THIRD COUNCIL OF EPHESUS
A large synod of bishops from the provinces of Asia Minor, Ephesus III was presided over by TIMOTHY II AELURUS in 476, on his way from Constantinople to Alexandria, during the latter stages of the usurpation of Basiliscus (475-476). The convening of the synod was Timothy’s final effort to gain the empire’s acceptance of the anti-Chalcedonian views of the see of Alexandria.
The council petition was not “Eutychian,” as has been suggested. It did, however, request Basiliscus to stand firm in his condemnation of the Tome of Pope LEO THE GREAT and the Council of CHALCEDON, as set out in the encyclical published the previous year. Chalcedon, it was declared, had caused “deaths and slaughters” and “the blood of the orthodox,” and should remain condemned (Evagrius Historia ecclesiastica 3.5).
The council also asked Basiliscus to confirm its deposition of Acacius, the patriarch of Constantinople (471-489), and, in addition, to emphasize its opposition to the policy of the see of Constantinople. It also restored to Ephesus “patriarchal rights” (meaning the right to consecrate the bishops of the province of Asia), which had been lost to Constantinople under the terms of Canon 16 of Chalcedon. It also restored Bishop Paul, who had been deposed (perhaps by Acacius), to the see of Ephesus.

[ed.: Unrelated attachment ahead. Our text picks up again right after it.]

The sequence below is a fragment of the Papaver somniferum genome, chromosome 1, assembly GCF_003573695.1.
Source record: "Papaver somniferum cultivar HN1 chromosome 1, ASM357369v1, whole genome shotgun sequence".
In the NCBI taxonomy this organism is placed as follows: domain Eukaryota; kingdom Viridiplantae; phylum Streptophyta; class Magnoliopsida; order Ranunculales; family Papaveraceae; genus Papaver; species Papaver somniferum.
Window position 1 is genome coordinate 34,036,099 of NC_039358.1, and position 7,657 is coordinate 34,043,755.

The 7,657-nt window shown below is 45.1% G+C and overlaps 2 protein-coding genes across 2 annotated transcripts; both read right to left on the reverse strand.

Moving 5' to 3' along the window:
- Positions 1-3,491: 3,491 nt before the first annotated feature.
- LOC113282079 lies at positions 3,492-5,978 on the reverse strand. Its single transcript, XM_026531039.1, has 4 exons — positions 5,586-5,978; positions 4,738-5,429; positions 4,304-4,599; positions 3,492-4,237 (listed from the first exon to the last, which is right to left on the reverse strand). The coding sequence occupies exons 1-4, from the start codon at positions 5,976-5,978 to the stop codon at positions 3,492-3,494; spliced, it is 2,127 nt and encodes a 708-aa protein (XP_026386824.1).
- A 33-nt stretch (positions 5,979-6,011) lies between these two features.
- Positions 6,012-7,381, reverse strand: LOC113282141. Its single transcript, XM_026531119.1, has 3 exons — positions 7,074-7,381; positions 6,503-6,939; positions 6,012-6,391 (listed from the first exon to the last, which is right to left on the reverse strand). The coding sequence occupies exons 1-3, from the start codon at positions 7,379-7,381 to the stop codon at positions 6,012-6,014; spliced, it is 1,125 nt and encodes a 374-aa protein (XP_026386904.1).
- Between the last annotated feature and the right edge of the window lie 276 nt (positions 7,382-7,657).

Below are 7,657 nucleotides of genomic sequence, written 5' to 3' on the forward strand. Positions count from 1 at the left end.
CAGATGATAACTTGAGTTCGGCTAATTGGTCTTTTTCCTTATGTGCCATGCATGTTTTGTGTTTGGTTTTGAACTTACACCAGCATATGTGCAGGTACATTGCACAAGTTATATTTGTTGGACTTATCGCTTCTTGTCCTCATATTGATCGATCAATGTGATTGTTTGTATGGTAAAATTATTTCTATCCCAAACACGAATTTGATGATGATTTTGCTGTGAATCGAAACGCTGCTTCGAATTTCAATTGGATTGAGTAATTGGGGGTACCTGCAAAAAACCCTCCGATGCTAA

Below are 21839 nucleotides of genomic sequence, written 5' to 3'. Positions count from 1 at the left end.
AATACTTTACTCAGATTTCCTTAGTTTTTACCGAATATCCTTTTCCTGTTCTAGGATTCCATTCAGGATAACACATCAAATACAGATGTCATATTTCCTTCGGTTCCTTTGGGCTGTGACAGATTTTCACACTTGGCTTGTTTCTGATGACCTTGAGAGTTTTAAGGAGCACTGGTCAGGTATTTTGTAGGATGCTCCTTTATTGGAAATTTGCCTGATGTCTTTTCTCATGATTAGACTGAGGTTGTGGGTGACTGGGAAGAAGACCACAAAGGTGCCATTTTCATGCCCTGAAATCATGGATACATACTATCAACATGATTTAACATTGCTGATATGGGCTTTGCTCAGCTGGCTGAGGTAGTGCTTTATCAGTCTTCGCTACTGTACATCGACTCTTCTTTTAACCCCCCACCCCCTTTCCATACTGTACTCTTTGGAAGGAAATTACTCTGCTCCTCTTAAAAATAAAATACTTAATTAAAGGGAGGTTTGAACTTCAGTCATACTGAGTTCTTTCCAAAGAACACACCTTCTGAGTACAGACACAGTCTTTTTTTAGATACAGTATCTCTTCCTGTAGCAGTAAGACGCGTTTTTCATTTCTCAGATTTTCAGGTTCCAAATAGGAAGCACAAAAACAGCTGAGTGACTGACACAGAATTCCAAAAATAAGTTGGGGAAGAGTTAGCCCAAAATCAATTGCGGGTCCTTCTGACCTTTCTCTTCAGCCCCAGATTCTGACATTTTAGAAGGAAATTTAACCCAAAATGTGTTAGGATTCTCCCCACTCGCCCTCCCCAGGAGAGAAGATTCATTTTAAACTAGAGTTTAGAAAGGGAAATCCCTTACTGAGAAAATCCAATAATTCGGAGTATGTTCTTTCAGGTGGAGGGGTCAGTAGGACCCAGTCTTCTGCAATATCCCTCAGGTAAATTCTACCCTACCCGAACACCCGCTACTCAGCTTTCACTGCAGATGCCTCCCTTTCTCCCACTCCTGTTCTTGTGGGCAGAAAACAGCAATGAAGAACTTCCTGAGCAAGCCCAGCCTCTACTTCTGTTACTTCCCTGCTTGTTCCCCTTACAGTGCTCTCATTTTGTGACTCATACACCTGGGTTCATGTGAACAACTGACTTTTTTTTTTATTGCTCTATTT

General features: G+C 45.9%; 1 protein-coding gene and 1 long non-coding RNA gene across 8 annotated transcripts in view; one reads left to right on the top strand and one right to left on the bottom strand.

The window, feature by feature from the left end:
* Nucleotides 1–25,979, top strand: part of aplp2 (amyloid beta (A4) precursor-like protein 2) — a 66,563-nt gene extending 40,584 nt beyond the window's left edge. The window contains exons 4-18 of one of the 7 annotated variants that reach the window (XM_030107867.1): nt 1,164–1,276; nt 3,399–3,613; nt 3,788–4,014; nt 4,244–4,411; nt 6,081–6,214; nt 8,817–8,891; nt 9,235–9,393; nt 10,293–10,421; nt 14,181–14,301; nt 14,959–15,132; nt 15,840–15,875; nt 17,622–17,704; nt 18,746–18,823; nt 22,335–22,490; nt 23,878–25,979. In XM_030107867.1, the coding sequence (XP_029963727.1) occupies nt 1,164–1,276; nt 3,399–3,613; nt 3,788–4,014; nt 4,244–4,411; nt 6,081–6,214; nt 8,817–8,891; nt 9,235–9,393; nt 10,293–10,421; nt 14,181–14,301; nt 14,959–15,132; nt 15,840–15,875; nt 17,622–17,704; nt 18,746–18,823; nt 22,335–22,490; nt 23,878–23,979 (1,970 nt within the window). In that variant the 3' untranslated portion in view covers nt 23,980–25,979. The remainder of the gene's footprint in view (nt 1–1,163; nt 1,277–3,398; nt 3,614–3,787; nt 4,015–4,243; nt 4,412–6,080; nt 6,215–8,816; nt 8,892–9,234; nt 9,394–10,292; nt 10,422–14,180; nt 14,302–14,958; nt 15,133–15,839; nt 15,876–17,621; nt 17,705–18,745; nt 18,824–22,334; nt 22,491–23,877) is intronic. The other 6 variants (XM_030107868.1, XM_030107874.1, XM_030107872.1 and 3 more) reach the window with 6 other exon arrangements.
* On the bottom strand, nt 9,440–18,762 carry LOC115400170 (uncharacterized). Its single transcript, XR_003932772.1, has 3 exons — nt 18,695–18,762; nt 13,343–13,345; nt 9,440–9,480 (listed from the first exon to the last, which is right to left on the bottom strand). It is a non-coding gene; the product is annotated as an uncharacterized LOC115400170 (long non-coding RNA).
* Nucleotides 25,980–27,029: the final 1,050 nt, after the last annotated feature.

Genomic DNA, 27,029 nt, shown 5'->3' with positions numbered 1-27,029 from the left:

The restoration of Emperor Zeno in August 476 rendered the decrees of the council invalid. By this time Timothy had returned to Alexandria, where he died under renewed threat of exile on 31 July 477.
- Frend, W. H. C. The Rise of the Monophysite Movement. Cambridge, 1979.
- Hole, C. “Paulus (31).” In D.C.B. Vol. 4, p. 261. Repr. New York, 1974.
- Simonetti, M. “Efesi.” In Dizionario patristico e di antichità cristiana, Vol. 1, pp. 1099-1103. Rome, 1983.